A Retrospective Diagnosis of Ventricular Tachycardia
A 63-year-old man complained of sudden dizziness and dyspnea while sitting at his desk at work. His coworker called an ambulance. On presentation to the emergency department, the patient was pale and diaphoretic; heart rate was 240 beats per minute and blood pressure was 100/70 mm Hg. He denied chest pain, nausea, vomiting, and substance abuse. A 12-lead ECG revealed a broad complex tachycardia with a heart rate of 216 beats per minute (Figure 1). He underwent electrical cardioversion and was admitted for further evaluation and treatment.
The postcardioversion ECG revealed a heart rate of about 90 beats per minute with right bundle-branch block (BBB) (Figure 2). Because the patient was safely in sinus rhythm, all previous ECGs were reviewed. A wide QRS complex with a right BBB was noted in the baseline ECG (see Figure 1). Although there was a concern for supraventricular tachycardia with aberrancy, close review of the ECGs led to the diagnosis of ventricular tachycardia in retrospect.
Figure 1 – Review of the baseline ECG after cardioversion revealed a wide QRS complex with a right bundlebranch block. This finding led to the diagnosis of ventricular tachycardia in retrospect.
Figure 2 – The postcardioversion ECG showed normal sinus rhythm with right bundle-branch block.
SUPRAVENTRICULAR TACHYCARDIA VERSUS VENTRICULAR TACHYCARDIA
The presence of a monophasic R wave (without rSR′) or a biphasic QRS complex in lead V1 favors the diagnosis of ventricular tachycardia. A triphasic QRS complex in V1 favors ventricular tachycardia when it is an RSr′; however, this is more likely supraventricular tachycardia with aberrancy when it is the classic right bundle pattern of rSR′. This rSR′ complex in lead V1 does not exclude ventricular tachycardia. An R/S ratio of less than 1 in V6 in such cases favors the diagnosis of ventricular tachycardia over supraventricular tachycardia with aberrancy, as does precordial concordance (the major vector of the QRS complex across the precordium is either positive or negative but does not transition).1,2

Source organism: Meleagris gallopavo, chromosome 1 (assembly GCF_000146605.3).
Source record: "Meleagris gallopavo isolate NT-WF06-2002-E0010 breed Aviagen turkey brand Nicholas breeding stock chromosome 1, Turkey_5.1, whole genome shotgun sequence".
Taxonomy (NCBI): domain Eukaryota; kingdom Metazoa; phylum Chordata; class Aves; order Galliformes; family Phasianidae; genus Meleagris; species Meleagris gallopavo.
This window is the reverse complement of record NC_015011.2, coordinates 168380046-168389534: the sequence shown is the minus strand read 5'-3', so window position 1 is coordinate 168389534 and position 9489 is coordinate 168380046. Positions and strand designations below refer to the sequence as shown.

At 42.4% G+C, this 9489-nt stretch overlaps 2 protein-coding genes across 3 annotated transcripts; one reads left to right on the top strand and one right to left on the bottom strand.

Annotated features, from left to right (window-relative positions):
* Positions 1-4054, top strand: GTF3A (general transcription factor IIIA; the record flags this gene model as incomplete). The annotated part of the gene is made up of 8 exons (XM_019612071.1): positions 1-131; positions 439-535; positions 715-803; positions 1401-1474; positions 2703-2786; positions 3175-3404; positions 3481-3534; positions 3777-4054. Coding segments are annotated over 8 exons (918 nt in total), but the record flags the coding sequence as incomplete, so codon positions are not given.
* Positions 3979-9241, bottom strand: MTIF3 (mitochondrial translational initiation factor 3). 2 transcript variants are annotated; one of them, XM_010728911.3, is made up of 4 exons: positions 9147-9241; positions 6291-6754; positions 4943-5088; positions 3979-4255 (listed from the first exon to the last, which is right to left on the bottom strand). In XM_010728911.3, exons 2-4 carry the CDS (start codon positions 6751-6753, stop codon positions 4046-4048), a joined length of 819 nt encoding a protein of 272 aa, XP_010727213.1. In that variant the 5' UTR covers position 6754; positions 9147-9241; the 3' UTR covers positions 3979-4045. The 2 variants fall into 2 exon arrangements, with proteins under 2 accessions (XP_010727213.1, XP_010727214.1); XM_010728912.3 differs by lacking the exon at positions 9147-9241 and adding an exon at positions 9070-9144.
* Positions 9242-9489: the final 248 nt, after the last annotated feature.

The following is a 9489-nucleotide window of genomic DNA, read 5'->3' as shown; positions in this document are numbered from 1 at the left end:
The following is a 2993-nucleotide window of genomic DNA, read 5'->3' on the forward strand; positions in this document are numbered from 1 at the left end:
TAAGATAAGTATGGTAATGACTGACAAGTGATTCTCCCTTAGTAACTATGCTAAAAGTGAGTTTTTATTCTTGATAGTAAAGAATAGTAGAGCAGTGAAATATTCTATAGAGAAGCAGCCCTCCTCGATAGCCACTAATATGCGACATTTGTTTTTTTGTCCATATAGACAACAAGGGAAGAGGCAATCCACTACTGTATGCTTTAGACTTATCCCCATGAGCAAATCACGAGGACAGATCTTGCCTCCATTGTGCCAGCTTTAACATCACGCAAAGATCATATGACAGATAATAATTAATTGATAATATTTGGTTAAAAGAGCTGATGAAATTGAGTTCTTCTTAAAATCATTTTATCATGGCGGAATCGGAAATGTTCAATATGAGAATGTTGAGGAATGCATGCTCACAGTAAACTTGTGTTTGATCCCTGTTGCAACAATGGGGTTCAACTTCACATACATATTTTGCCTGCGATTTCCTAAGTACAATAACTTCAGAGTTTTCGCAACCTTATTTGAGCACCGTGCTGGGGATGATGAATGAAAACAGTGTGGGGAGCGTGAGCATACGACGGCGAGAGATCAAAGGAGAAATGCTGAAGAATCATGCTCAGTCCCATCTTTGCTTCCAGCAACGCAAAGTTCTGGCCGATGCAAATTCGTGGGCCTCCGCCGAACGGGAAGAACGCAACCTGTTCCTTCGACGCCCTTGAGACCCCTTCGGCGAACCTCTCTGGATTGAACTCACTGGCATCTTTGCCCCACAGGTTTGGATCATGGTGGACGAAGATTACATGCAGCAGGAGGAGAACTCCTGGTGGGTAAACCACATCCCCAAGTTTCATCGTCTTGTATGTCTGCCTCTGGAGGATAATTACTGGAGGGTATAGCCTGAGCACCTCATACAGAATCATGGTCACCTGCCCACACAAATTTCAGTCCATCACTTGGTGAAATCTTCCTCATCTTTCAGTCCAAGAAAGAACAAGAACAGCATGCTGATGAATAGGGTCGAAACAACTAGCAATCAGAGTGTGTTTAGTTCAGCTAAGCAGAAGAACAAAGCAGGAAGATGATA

How the diagnosis was made. In this case, there was no definite rSR′ in lead V1, the ratio of R/S in V6 was close to 1, and the QRS complex showed positive concordance; thus, ventricular tachycardia was the favored diagnosis.2,3 After evaluation of the baseline ECG, the patient was referred for further electrophysiological studies that confirmed the diagnosis of ventricular tachycardia.
How to approach uncertain cases. Atrioventricular dissociation and the presence of capture or fusion beats are essentially diagnostic of ventricular tachycardia and almost all patients with a history of myocardial infarction have ventricular tachycardia, not supraventricular tachycardia.4 When in doubt, treat for ventricular tachycardia. Assuming ventricular tachycardia until proved otherwise even in the hemodynamically stable patient is the safest approach to management. Treating supraventricular tachycardia with aberrancy as though it were ventricular tachycardia is not dangerous; however, treating ventricular tachycardia as though it were supraventricular tachycardia with aberrancy can make a bad situation worse.1,3
Amiodarone is a safe choice when the diagnosis is unclear.3,5 If ventricular tachycardia is mistaken for supraventricular tachycardia with underlying BBB and treated with intravenous atrioventricular nodal blockade (eg, with verapamil or diltiazem), death may result.1 Fortunately, cardioversion is effective in restoring almost all wide complex QRS tachycardias to sinus rhythm, including ventricular tachycardia and supraventricular tachycardia.3
KEY POINTS FOR YOUR PRACTICE
In the stable patient, when the diagnosis is uncertain, it is essential to obtain a 12-lead ECG to assess for ventricular tachycardia versus supraventricular tachycardia with aberrancy and then to compare it with a baseline ECG. In unstable patients, it is helpful to obtain the 12-lead tracing for diagnostic purposes while preparing the patient for electrical therapy; however, treatment priorities and the patient’s safety take precedence.